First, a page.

It’s Time to Acknowledge the Durability of Carbon Wheels
Customizing these wheels is half the fun. I chose the classic Industry Nine Hydra Hubs because I’m an unashamed I9 fanboy who cut his teeth mountain biking in the southeast. Other hub options found on NOBL’s website include DT Swiss, Onyx, Chris King, and Hope. They’ve even got a weight calculator for those who care to know exactly what their rim/hub/spoke combo will weigh. With an array of colors, you can also choose vinyls, hubs, and valve covers that match your bike. Oh… and they offer mullet builds.
While many riders may look to a carbon wheelset for weight savings or stiffness, I’m more interested in the durability that a carbon wheel offers. Some of you may be surprised to read that: carbon hasn’t always had the greatest reputation for durability, especially in wheels, but carbon wheelsets have come a long way since their inception. We now see them being raced in world cups and, as such, being bashed and beaten by roots and rocks. Still, wheel manufacturers have faced an uphill battle getting the mountain bike community to trust their carbon wheels. So much so, in fact, that many manufacturers now offer lifetime warranties on their wheels. NOBL’s warranty is so good as to cover any riding circumstance.
Their policy for their premium series wheels reads:
“If you manage to break your rims while riding your bike, we will send you a replacement rim at no charge, and you will just have to pay the shipping cost. If you damage your rims because of non-riding circumstances like melting your rims because it was sitting too close to your vehicle’s exhaust on a road trip, we’ll give you 50% off a replacement. This coverage lasts indefinitely to the original purchaser.”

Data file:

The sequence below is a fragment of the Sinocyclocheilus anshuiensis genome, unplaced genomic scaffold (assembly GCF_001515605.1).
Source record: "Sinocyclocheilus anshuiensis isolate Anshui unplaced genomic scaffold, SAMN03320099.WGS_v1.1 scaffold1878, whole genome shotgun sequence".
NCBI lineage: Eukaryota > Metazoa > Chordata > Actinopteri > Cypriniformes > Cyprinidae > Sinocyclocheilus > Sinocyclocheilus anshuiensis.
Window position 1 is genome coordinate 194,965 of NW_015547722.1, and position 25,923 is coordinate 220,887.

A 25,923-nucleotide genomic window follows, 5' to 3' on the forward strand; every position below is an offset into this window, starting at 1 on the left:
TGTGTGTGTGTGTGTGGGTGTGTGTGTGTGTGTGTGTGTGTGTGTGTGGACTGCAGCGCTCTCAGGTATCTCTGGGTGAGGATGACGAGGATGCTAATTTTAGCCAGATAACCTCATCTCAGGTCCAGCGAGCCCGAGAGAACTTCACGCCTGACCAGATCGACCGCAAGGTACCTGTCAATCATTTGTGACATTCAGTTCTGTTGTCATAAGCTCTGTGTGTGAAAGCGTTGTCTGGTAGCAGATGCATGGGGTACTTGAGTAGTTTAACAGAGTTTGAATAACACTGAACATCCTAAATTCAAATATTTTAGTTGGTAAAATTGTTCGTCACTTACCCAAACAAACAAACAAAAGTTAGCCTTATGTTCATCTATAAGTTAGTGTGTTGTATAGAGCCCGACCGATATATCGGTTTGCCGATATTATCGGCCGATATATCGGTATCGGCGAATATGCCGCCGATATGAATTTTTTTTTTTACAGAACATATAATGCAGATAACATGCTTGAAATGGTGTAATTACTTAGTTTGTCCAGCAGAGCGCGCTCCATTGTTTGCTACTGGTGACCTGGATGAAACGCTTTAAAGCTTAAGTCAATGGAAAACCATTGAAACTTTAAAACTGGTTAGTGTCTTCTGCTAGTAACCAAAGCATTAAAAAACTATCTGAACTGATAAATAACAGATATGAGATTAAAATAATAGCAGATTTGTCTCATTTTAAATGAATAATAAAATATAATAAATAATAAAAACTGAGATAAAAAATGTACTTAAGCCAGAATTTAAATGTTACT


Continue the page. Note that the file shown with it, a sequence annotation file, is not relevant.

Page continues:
Additionally, purchasing direct from NOBL gains you a lifetime of service on hubs, wheel truing, and tune-ups, with no labor charges. Read that again. That’s a pretty stellar deal for folks looking to avoid the headache of wheel issues. If you haven’t been mountain biking for long, let me assure you, wheel issues are inevitable. There are no maybes. This makes NOBL’s commitment to their product and customer service all the more impressive: if you’re riding your bike and you break a rim, they’ve got you. Even if your wheel is 10 years old, even if you rode the entirety of Captain Ahab on a flat, even if you hucked into the mouth of an angry hippopotamus, they will replace your rim for no more than the cost of shipping.
Colt sending it at the 2022 Singlespeed Cyclocross World Championships in Durango (top photo: unknown; bottom photo: Brynne Mower)
My style of riding was developed in places like Pisgah and Moab, which tend to be tough on wheels in fairly disparate ways. My point-shoot-and-bash style of riding has resulted in plenty of destroyed wheels over the years – like the time I cracked a rim while attempting a backie at cyclocross singlespeed worlds (insert photo). When I went looking for new wheels, I was looking for ones that I could huck to flat, on sandstone, with less-than-ideal tire pressure. I’m happy to say I think I found the right pair. The number of rock ledges I’ve bashed into—without rim protection—and have finished out the ride to find the wheels still running perfectly true is absolutely astonishing. Not cracking with repeated abuse is the lowest bar for a carbon wheel to clear; staying true speaks to a higher caliber construction. Much of this likely speaks to the durable design: the rims are comprised of 32 holes, and the engineers at NOBL beefed up the walls and hookless bead lip on the rear rim specifically for bashing on rocks.